False friends: Law and unrest

Crime includes shoplifting and even littering, not only murder

Artifact is not the usual word for a bomb.

Organizing a riot, scandal, etc. sounds about as undoable as controlling time, as they’re usually pretty chaotic.

Homicide is the department that investigates murder. Manslaughter (soon to be personslaughter?) is something else. And don’t even ask me to translate nocturnindad.

Longer False Friends Intro

Learning a language is no small thing. Doing it well amounts to no less than partitioning your hard disk (coconut?) and installing a new operating system there.

This is less apparent to the beginning learner, but becomes more evident over time in what is a never-ending, never completely achieved process. I’m speaking from experience here, as someone who, after decades, has acquired a serviceable and fast Spanish (I guess this shouldn’t be countable, in English. I’ll try to get something up on countable/uncountable, maybe under concept division), if not a rich and beautiful one. I think that for people learning their first foreign language and moving into it from the frame of a firmly embedded mother tongue there is a tendency to assume the new language is essentially the same as the old one, simply with different graphic and phonetic signs following a slightly different syntax. The feeling is that all thoughts and ideas are perfectly translatable. At this stage one may well conceive of communication as the transmission of universally human propositions like this steak is too well done (though not demasiado bien hecho —we Spanish learners [I’ll try to make a note somewhere including yourself in utterances like Los profesores tenemos] have plenty of false friend problems too!), the table is downstairs or I like octopus. Indeed, this viewpoint has its psychological value, keeping the task manageable and easing the transition.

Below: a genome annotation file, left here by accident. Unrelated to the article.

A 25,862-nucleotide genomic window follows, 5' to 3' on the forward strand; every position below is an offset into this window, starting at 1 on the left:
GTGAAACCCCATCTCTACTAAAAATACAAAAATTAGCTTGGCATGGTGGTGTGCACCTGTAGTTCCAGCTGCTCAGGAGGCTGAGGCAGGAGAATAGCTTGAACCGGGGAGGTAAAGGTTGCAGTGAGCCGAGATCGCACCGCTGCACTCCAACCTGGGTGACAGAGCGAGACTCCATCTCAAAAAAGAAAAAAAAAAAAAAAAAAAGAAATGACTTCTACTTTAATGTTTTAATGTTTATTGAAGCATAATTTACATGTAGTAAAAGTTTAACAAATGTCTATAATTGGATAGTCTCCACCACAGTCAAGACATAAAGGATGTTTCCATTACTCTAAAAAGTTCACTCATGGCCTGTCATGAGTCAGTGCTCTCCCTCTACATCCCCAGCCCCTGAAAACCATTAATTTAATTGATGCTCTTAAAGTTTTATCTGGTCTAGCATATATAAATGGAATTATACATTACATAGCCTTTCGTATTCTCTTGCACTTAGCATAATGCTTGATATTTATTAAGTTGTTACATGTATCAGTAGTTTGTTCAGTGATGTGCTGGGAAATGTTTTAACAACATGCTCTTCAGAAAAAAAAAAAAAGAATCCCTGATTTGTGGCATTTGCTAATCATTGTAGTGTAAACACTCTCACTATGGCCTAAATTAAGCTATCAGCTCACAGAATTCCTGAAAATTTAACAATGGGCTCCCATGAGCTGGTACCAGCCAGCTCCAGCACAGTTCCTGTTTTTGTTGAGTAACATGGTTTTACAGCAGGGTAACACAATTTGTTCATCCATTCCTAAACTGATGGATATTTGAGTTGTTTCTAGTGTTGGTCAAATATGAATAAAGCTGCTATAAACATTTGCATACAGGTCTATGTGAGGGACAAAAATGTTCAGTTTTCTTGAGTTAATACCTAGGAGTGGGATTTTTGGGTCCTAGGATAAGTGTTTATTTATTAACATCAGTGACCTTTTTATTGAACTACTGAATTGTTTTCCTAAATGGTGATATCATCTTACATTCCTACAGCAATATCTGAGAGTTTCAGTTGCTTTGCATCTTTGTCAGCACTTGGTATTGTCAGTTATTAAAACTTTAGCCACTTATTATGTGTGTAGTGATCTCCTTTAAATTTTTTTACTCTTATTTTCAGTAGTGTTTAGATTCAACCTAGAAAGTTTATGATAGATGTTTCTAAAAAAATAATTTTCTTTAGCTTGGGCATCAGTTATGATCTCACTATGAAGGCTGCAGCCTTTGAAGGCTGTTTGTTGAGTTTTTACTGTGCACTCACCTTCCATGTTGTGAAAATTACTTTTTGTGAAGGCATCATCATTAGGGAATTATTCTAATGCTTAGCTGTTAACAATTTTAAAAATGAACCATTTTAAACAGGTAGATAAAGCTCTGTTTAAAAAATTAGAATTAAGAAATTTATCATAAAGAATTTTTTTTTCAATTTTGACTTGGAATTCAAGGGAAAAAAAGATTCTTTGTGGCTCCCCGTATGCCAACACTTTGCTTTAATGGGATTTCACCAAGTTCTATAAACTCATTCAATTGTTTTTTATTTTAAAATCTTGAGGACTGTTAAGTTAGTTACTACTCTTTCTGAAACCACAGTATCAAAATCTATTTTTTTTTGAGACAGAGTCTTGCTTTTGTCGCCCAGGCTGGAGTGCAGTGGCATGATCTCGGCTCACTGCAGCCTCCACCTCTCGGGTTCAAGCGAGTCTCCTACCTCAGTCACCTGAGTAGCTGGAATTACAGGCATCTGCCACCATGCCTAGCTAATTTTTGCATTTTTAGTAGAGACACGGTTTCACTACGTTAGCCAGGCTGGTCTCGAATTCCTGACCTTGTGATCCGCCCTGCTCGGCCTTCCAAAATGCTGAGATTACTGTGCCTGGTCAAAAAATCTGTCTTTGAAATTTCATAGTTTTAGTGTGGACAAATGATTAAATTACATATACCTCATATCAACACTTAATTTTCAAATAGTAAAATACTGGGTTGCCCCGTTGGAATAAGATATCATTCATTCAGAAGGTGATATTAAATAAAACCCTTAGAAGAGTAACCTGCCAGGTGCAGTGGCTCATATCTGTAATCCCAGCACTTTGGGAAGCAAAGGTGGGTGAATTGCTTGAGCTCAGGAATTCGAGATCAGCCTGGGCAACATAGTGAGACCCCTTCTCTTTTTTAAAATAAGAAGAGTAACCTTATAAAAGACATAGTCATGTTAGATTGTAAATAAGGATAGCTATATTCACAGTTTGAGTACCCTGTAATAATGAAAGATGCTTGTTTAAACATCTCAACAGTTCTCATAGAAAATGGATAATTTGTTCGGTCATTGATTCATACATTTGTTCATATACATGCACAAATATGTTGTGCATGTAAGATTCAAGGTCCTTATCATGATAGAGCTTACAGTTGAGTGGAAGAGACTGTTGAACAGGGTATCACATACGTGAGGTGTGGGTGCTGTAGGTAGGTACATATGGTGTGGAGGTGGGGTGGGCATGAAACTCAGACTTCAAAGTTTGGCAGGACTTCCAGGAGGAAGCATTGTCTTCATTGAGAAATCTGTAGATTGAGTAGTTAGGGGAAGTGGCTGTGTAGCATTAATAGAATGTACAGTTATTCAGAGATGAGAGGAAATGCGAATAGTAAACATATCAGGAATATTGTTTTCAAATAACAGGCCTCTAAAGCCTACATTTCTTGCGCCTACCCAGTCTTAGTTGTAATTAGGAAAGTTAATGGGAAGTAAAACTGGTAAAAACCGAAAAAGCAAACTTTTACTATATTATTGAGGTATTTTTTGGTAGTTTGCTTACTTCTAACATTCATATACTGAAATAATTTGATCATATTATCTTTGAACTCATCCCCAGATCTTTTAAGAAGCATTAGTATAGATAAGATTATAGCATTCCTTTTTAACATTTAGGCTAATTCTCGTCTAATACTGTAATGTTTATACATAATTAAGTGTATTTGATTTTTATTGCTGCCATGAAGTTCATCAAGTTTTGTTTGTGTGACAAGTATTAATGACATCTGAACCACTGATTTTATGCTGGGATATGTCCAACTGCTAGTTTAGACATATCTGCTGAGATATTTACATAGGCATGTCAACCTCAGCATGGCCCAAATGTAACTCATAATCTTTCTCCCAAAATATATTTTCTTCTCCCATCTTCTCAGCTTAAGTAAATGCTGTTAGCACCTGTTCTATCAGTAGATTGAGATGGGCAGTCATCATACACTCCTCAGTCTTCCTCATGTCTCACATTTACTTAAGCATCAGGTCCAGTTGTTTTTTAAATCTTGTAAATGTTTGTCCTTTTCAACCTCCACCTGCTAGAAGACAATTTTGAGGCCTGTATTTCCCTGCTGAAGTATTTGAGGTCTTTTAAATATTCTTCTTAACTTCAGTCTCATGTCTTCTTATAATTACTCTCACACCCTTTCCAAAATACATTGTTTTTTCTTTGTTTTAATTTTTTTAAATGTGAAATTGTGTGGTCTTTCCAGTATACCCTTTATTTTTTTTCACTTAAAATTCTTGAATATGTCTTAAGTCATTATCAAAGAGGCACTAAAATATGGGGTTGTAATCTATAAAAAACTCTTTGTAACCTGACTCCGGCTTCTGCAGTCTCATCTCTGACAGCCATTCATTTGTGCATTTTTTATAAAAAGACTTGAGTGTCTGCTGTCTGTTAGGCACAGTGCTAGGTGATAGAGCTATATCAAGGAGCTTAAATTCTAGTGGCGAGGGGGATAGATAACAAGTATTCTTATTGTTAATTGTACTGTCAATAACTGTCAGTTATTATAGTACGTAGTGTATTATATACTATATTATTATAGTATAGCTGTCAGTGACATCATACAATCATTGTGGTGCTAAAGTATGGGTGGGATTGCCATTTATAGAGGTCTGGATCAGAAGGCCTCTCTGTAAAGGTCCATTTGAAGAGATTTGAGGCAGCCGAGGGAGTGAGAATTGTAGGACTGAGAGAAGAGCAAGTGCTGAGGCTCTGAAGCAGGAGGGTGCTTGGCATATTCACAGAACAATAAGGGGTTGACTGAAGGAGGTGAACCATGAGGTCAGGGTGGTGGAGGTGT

Exceptions to this framework are perceived initially as curious anomalies, bits of exotica. Like the Uno de enero song, ¡San Fermín!, or raining cats and dogs (section on proverbs and idioms coming soon), or for a German learner saying the equivalent of please when one means thanks.

This illusion breaks down as one internalizes the language more and more. An apter metaphor would be that of a dancer, say Flamenco or square, going to Africa to learn some tribal dance. Really feeling the desire to express please, I have to assume, when one feels thankful, is quite another matter.

By talking about false friends I intend to take what was already a metaphor and extend it further, so that its purview becomes anything –not only single words but grammar, culture or whatever else –that presents particular difficulties in moving from one language system to the other.

False Friends Intro

False Friends, for me, has come to mean basically anything that creates translational interference when shuttling between Spanish and English (for example), not just the standard definition of false cognates. The good news is that between these two languages there are many true friends, but of course that’s where the problems starts. What’s the Spanish expression about trust (confianza, in this case) leading to problems? (It’s actually closer to generating disgust, isn’t it?). Anyway, I’ve tried to break the false friends down by category and serve them up in bite-sized posts. Enjoy.  :)

False Friends: Oft Confused Time expressions

In the (not this) moment is a good place to be, a la carpe diem, but if you just mean now (which in English means now, not in a few minutes or a few minutes ago) you probably mean at the moment.

Soon/early (both translate as pronto): Potentially tricky concept division here. Soon is generally in reference to now, while early usually means before an understood or arranged time. I’ll get it done soon would mean that you won’t have to wait long, but you talk about being early for an appointment/date (not exactly the same thing) /class/interview, etc. If you get up early (Sorry, no single-word equivielnt for madrugar), it means compared to normal or what one would assume (not asumir) to be normal. Continue reading

False Friends: Bureaucracy (competent organisms?)

In the USA, the Internal Revenue Service is who you file your taxes (not make the declaration) with. Whether or not (those last two words are pleonastic, but I like them here) they are a competent organism depends entirely on (not of) your opinion. And it would be strange if they were called the Ranch and the official program for preparing your taxes (not the rent) were called Father.

You don’t discount things on your tax forms, but you can deduct them.

Rest is what you do after you get your taxes in. It doesn’t mean subtract.